I got to the summit and signed the register. At 11,500 feet, it was cold, and the wind was blowing something fierce. The sun's angle flattened out the landscape, and the clear, thin atmosphere outlined the old rocks with sky. I looked all around. The overcast down below obscured the really long views, but the beauty of the mountain top was undiminished. I thought about the experience of beauty in nature, then. My experience of beauty on a big mountain is bodily, down into my bones, into my blood, and all through my heart and mind. Loveliness alone would not make the difficulty of reaching such places worth the effort, but the sublime, the all-over, all-encompassing experience of beauty is the thing that brings me back.
Walking back down to camp, I felt like I was floating. I encountered no one else until the stream crossing just before camp; two men, a father and son, were heading to the summit for the night. The elder of the two carried an enormous external frame pack with improvised shoulder padding made from baby blankets and red electrical tape. He had a folded up bandana tied around his head of long white hair and spoke with a thick Eastern European accent through his snowy beard. His clean-cut son carried a small pack and wore new lightweight technical clothing. They were both kind of humming with the low-grade ecstatic energy that surrounds so many backpackers. I told them they were about to walk thirteen gradual switchbacks before encountering the steepest push ahead of the summit spur trail, and they were more than pleased at the prospect.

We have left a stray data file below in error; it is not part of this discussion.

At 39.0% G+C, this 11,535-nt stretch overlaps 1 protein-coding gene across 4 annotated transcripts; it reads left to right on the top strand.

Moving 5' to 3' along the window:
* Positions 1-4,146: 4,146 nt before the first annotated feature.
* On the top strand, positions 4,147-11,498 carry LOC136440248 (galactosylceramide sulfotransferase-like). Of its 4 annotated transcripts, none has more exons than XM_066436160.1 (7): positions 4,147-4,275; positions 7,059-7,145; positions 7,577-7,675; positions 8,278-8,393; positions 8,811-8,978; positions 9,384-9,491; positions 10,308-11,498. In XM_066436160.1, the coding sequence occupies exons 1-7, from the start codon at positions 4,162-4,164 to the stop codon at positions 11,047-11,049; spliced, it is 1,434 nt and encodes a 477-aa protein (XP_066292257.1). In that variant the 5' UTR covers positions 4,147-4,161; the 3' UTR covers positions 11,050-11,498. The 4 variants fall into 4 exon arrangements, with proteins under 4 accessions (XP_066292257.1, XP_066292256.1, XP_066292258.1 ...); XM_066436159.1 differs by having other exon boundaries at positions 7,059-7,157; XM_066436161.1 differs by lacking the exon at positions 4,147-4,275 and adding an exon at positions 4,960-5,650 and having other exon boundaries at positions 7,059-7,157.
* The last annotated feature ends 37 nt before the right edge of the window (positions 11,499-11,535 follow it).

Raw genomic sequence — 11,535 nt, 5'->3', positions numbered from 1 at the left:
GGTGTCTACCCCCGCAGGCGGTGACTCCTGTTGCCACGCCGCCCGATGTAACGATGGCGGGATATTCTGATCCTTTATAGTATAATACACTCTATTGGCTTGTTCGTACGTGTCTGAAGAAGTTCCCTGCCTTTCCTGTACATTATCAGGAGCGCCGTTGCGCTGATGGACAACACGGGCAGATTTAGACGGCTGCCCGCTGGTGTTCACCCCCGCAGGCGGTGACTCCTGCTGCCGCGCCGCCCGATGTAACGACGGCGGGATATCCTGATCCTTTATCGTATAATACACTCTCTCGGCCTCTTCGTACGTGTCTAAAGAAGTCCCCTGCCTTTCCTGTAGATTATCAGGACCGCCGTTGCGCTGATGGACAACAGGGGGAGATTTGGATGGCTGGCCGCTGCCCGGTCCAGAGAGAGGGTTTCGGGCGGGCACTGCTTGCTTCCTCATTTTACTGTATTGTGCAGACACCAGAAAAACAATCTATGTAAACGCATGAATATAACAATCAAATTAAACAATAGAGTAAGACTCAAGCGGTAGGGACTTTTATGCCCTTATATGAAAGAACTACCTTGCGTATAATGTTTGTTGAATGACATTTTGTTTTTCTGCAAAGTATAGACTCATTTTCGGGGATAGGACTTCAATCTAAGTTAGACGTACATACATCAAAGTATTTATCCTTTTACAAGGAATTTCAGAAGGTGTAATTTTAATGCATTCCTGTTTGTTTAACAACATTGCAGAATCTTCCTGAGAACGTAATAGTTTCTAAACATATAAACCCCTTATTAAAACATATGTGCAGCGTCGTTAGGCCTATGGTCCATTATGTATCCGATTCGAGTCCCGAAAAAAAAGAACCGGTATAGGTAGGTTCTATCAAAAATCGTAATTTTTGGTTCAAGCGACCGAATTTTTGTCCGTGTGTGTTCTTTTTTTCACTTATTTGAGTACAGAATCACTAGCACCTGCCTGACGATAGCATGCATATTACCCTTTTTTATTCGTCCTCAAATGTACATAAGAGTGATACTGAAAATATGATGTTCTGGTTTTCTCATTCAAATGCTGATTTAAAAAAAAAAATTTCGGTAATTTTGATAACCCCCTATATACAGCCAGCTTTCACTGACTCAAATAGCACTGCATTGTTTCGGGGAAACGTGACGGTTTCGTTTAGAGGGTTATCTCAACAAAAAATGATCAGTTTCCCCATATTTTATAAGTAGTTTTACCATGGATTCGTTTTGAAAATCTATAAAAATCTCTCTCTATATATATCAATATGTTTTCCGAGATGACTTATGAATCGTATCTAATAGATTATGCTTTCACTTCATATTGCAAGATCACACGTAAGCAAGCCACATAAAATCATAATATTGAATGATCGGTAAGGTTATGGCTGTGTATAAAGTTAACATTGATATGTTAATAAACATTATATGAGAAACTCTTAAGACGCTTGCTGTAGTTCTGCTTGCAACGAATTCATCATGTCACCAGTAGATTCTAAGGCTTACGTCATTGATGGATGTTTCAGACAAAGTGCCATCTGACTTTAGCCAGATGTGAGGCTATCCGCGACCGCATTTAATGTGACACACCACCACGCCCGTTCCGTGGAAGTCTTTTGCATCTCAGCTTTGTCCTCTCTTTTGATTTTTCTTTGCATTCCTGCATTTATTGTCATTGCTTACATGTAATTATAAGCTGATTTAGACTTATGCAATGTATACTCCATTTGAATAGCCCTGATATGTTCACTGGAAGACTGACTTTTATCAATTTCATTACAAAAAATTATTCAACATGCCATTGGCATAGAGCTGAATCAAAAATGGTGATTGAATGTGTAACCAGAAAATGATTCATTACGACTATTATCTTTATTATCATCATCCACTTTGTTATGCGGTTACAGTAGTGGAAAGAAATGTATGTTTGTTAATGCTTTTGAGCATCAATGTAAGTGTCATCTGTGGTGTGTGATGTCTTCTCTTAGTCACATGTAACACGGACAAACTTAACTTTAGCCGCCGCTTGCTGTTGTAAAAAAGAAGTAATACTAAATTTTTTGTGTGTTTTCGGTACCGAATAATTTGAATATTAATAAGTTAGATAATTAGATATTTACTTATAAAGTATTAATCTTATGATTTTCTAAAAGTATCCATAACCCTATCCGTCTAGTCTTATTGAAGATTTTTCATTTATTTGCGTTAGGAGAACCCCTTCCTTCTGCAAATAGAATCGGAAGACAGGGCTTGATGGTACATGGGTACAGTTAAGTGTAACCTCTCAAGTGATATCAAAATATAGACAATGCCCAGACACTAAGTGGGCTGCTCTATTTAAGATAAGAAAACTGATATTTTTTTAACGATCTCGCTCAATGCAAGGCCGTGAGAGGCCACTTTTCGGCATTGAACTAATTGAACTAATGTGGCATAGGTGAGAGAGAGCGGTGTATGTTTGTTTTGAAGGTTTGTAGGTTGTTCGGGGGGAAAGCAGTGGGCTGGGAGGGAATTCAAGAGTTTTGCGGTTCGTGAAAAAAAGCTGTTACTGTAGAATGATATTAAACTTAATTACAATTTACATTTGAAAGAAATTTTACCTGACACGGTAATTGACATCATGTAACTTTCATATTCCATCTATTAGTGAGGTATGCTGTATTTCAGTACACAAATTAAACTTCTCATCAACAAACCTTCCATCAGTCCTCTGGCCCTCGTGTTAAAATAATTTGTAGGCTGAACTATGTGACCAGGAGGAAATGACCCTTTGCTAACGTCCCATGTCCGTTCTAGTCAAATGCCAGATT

At camp, I started supper. When I opened my bear canister, I was surprised to find a note from Brian, a beginning backpacker who was training for a Mount Whitney bid in just three weeks. He and I had met on the trail when I was on my way up and he was on his way back down to Halfway Camp. Part of the reason I do a lot of these outings on my own is that I don't know many other people who do backpacking, so it was nice that he left his card for me. Over supper, I watched the alpenglow fade into twilight and then indigo dusk. As the first stars became visible, I crawled into my tent. I awoke several times in the night, cold and restless from the altitude. I finally rose at dawn. The inside of my bear canister was coated with a thin film of crystalline frost. I took out some nuts, dried fruit, and carob bars as well as my cookset and oatmeal in case I felt like a picnic later on. I hadn't planned to do the summit twice on this trip, but I had the whole day ahead of me; it seemed silly to go back down the mountain already, and it was too cold to sit around in camp.